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What is Hot Hardness Testing?

John Tartaglia

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Dr. John Tartaglia

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Dr. John Tartaglia is a senior expert that specializes in the testing of wrought steels, aluminum and magnesium.

Have you ever wondered how materials can maintain their strength even when exposed to extreme heat? If so, then you might be interested in learning about hot hardness testing. It is a crucial tool that helps us uncover the secrets behind the resilience of materials in elevated temperature conditions. In this guide, we will explain the concept of hot hardness in simple terms, and provide practical insights and expert advice from Dr. John Tartaglia that can help you make informed decisions about the durability and performance of materials.


What is Hot Hardness Testing?

Hot hardness testing is the measurement of material hardness while at elevated temperature. Hot hardness can be valuable for assessing and comparing materials, such as tool steels and wear resistant coatings, which are used in high temperature applications such as valve seats and dies. Because room temperature hardness changes relatively little after high temperature exposure, it cannot be used to assess high-temperature properties. However, hardness-at-temperature changes significantly and reflects high temperature properties such as resistance to high temperature wear, erosion, indentation, plastic deformation, tempering, aging and creep.

 Hot Hardness Testing Figure 1



 Hot Hardness Testing Figure 2

What are the Benefits of Hot Hardness Testing?

Hot hardness testing is a method that offers several advantages, especially for industries that operate in high-temperature environments. Firstly, it is a rapid and cost-effective way to characterize materials, as multiple temperatures and exposure times can be tested in a single run. This allows for a quick comparison of different materials at elevated temperatures. 

Secondly, hot hardness testing is an essential quality control measure for industries such as aerospace and automotive, where materials are frequently exposed to high temperatures during manufacturing or usage. The ability to maintain hardness and strength at elevated temperatures is crucial in these sectors, and hot hardness testing helps manufacturers to verify the suitability of materials for such critical applications.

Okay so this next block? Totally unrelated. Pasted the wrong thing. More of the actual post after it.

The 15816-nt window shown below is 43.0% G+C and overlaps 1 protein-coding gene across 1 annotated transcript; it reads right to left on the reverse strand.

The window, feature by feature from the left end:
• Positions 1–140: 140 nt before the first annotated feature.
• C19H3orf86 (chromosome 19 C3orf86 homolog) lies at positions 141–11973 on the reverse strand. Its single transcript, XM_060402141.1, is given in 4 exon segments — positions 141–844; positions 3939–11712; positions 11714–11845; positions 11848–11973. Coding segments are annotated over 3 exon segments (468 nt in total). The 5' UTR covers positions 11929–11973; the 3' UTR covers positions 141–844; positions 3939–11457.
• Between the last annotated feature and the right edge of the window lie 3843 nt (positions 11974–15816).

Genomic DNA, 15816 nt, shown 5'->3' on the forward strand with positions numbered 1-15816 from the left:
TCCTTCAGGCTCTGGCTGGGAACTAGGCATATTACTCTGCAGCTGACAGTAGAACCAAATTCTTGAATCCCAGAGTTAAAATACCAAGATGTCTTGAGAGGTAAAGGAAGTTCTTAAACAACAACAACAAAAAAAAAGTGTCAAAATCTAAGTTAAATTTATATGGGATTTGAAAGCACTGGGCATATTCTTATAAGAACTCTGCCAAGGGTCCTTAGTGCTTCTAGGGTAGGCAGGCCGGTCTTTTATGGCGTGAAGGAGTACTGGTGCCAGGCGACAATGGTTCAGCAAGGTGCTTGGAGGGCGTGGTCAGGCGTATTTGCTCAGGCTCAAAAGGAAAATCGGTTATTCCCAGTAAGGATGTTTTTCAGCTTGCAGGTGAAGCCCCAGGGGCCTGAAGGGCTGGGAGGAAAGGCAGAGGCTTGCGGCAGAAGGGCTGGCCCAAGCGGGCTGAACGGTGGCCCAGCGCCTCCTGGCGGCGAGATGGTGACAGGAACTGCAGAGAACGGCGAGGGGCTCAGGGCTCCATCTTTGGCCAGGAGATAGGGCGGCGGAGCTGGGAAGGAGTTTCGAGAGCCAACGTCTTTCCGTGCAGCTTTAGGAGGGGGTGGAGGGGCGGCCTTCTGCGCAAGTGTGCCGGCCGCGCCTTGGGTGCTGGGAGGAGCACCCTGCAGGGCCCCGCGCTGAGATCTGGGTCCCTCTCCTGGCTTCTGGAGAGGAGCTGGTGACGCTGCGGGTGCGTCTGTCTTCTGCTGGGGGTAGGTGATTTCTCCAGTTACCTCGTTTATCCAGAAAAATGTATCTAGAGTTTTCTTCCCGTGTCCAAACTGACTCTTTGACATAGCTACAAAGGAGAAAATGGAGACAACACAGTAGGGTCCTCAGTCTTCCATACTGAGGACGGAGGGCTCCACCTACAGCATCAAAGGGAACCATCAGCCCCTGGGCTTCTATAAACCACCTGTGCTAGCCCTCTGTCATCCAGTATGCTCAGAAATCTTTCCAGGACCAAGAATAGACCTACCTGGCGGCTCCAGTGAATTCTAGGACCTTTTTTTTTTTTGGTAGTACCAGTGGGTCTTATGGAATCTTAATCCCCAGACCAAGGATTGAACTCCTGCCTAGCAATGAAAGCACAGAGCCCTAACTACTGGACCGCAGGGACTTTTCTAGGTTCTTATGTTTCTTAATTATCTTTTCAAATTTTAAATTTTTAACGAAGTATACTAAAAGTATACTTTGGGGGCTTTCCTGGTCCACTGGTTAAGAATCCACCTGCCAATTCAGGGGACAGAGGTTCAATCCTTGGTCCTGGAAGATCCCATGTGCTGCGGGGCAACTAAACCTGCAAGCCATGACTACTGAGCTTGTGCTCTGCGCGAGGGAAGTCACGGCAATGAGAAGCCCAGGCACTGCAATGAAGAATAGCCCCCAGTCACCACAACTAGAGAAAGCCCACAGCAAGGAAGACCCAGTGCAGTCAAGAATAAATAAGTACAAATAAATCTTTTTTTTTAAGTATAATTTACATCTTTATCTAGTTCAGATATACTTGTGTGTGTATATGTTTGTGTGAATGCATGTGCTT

Hot hardness testing plays a vital role in predictive maintenance strategies for equipment operating in high-temperature environments. Components exposed to high temperatures can degrade over time, leading to performance issues and downtime. By understanding how materials behave under such conditions, hot hardness testing can provide valuable insights into expected lifespan and performance degradation of components, enabling manufacturers to plan proactive maintenance interventions. This ensures continuous operational efficiency by identifying potential issues before they escalate and supports efficient maintenance planning.



How does Element conduct hot hardness testing? 

Element is the only commercial laboratory that has hot hardness testing capability. Element conducts hot hardness testing similarly to normal Vickers hardness testing, except that the test is conducted inside a vacuum chamber at an elevated temperature. 

Samples measuring 25 by 9.5 by 9.5 mm (1 inch by 3/8 inch by 3/8 inch) are metallographically polished to a 1 μm finish to prepare them for testing. As many as three samples are inserted into the hot hardness test chamber and evacuated to 10-6 torr to prevent sample oxidation at high temperatures.

Resistance elements heat the chamber while thermocouples monitor the temperature of each sample. Each test temperature is stabilized for at least 5 minutes prior to making Vickers hardness impressions, although exposure times up to multiple hours are quite possible. Three Vickers impressions are made on each sample using a 10 kg load, then the chamber is heated to the next higher temperature in the series and the impression sequence is repeated. 

Hot Hardness Testing Figure 3

Element can conduct Vickers macrohardness testing at room temperature and at elevated temperatures from 175 to 870°C (350 to 1600°F); as many as 8 temperatures can be tested on each sample. After the samples have cooled, an Element expert removes them from the chamber, measures the diagonal lengths, and computes Vickers macrohardness using a formula from the ASTM E92 test method.

A typical tested sample is shown in Figure 1 and typical hot hardness data are shown in Figure 2.



In conclusion, hot hardness testing plays a crucial role in evaluating the performance of materials under high-temperature conditions. By understanding how materials behave at elevated temperatures, engineers and scientists can develop more robust and reliable products for various industries. Element's expertise in hot hardness testing enables companies to assess the suitability of materials for specific applications and make informed decisions that enhance product quality and performance. As technology continues to advance, the demand for materials capable of withstanding extreme temperatures will only grow, making hot hardness testing an indispensable tool in the field of materials science and engineering.

To find out more about our hardness testing services or to request a quote, please contact us today,

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What is Destructive Testing? 

Destructive testing, also known as mechanical testing, subjects a material to different loads and stresses to evaluate its strength and durability. Read the article to learn about the different methods used for destructive testing. 


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